"The world is my country and my religion is to do good."

Paterfamilia

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Sir Pater,

You seem to have overlooked a subtlety in your snide, triumfantilistic response to Bruce, when you prematurely claim victory.  Your argument is "God is justified in allowing evil to exist".  The potential truth of that claim depends in part on another claim, that being the claim that your god exists.  If you didn't want to include that as a necessary component in your argument, you should have sought agreement to a different wording.

You might think that you have cut Bruce off from the approach of showing that your god does not exist, via your statements: "I will not be arguing that God exists.  That is beyond the scope of my responsibility for this debate."

In that, you are wrong.  What you have done instead is concede the debate four paragraphs in.  A non-existent god is not justified in doing anything, or more briefly and all-encompassingly - a non-existent god is not.

I note that your three arguments are all speculative.  In other words, they work if: your god exists, your god is  immeasurably good (which could be due to such little goodness that it's below a measurable level, by the way), your god has a specific psychology (leading to certain objectives and desires), there is such a thing as an eternal afterlife and there are such things are sin and evil.  Absent those, your arguments are just so much hot air.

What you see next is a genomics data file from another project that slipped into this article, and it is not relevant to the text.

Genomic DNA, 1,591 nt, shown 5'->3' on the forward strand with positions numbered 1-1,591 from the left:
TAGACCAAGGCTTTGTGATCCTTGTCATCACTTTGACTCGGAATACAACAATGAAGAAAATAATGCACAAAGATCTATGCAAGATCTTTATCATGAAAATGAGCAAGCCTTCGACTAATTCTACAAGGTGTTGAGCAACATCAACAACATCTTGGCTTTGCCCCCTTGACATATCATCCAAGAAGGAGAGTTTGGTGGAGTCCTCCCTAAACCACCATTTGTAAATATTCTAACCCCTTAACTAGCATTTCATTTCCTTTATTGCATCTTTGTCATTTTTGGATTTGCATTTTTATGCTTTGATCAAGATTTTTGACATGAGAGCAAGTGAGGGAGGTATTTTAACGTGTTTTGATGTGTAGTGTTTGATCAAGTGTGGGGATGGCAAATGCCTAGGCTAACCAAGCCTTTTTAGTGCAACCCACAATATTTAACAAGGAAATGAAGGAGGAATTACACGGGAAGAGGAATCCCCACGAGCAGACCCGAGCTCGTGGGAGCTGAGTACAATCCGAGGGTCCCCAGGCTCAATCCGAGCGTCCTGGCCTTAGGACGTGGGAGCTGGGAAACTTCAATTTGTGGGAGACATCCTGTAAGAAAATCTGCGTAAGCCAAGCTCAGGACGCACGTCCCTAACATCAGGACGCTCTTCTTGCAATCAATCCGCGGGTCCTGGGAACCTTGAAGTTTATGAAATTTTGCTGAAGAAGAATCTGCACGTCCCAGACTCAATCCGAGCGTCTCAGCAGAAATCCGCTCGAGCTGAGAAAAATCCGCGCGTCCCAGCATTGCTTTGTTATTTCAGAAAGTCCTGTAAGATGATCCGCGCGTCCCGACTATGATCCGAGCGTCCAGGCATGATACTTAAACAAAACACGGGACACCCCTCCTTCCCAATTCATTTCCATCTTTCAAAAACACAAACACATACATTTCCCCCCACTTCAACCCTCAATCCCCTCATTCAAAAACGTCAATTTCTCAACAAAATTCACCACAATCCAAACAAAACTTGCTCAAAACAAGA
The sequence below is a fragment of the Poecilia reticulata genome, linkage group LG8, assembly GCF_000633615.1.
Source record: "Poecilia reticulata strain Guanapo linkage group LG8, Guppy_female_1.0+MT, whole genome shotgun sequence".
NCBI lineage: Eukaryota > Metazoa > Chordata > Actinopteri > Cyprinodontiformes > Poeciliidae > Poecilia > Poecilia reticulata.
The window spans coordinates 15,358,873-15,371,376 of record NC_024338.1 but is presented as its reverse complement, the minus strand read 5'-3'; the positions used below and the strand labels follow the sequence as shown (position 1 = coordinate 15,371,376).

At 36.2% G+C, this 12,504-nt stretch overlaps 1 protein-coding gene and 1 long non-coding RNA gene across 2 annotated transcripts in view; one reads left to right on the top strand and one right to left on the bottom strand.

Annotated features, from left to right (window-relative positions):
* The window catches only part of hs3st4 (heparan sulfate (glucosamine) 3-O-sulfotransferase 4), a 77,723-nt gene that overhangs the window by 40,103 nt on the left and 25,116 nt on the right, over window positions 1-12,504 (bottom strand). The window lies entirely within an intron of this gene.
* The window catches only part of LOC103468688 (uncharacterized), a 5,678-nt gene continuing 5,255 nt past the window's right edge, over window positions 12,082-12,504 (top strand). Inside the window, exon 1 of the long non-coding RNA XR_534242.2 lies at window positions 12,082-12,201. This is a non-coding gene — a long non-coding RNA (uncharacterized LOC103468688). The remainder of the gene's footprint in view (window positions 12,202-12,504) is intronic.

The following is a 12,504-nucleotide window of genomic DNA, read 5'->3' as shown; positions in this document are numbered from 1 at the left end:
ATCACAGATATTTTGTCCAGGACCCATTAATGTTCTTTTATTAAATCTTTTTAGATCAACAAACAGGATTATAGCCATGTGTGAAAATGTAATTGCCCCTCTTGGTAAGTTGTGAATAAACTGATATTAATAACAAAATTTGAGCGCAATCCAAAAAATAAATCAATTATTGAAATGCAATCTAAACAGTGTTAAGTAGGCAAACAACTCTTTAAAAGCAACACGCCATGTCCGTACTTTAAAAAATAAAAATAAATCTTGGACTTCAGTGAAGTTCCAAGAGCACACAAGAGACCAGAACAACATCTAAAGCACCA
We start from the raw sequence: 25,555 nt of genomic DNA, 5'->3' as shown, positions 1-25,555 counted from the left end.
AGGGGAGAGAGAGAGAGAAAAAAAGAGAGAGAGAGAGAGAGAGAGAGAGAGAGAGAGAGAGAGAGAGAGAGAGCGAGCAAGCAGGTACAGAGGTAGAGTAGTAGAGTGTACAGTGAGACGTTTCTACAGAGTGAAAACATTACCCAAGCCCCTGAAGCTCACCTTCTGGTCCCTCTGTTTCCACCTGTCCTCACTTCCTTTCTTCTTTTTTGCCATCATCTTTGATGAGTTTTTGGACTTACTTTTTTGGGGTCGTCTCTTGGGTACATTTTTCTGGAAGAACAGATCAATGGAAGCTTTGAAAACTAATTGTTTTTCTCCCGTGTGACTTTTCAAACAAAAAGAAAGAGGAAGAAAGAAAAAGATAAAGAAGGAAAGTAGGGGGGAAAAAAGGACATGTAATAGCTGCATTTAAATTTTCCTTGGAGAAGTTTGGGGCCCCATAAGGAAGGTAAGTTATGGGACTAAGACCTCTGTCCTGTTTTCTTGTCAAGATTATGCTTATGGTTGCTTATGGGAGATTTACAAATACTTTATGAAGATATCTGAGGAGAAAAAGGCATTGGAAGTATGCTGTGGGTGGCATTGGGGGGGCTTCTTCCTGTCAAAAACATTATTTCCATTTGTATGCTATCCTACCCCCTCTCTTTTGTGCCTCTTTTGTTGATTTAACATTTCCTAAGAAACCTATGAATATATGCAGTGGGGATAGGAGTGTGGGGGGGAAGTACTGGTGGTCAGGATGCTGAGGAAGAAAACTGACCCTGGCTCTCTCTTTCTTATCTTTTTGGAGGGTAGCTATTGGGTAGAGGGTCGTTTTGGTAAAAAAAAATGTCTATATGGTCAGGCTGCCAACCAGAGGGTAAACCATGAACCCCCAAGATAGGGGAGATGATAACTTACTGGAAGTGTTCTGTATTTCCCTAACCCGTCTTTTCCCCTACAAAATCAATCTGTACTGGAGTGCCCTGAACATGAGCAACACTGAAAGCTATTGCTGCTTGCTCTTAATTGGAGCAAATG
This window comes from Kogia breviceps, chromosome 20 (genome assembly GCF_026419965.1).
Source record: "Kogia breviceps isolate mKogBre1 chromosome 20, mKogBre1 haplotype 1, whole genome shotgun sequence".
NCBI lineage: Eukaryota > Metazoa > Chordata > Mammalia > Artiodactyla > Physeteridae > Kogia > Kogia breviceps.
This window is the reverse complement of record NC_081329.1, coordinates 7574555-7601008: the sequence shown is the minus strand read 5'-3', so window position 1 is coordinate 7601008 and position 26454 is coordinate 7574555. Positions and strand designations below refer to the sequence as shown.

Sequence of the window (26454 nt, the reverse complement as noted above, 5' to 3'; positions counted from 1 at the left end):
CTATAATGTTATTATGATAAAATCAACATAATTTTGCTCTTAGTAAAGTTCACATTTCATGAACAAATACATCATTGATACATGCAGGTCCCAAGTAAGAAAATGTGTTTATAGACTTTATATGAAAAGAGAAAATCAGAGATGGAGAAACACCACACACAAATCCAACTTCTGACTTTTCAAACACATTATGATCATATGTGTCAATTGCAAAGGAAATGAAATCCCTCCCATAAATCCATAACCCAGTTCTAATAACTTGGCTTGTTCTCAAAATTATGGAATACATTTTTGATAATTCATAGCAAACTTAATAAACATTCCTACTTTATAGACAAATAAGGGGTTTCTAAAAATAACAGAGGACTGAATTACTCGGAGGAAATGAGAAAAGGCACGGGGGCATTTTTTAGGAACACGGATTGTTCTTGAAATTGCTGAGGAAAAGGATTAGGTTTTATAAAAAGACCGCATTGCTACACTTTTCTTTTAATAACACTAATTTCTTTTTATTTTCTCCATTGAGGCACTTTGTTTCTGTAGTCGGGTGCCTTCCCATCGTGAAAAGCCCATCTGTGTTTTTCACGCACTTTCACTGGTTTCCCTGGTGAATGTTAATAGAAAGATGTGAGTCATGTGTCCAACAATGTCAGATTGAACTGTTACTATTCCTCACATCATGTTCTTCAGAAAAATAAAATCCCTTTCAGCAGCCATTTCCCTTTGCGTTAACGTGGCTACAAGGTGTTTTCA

I don't know what I should think about this.  I'll take the purely irenic approach (at the risk of snideliness) and break it down for you.

This is a PoE debate.  As such, it is a given for one party to argue that because evil exists, God does not.  That pre-supposes the assumption for the other side that God does exist.  We stipulated that the God in question is the MGB God.  Bruce had his opportunity to prove by weight of argument and evidence, that the MGB doesn't exist, without having to prove that no god exists.  Just the MGB God.

Maybe it will be easier for you to understand if I ask this question - If Bruce is arguing that the problem of evil proves that God doesn't exist, what should be my argument?  That the PoE proves that the MGB does exist? 

That would be an interesting debate, but pretty irregular, and that wasn't our agreed resolution.
"First I knocked them out of a tree with a rock.  Then I saved them."

Paterfamilia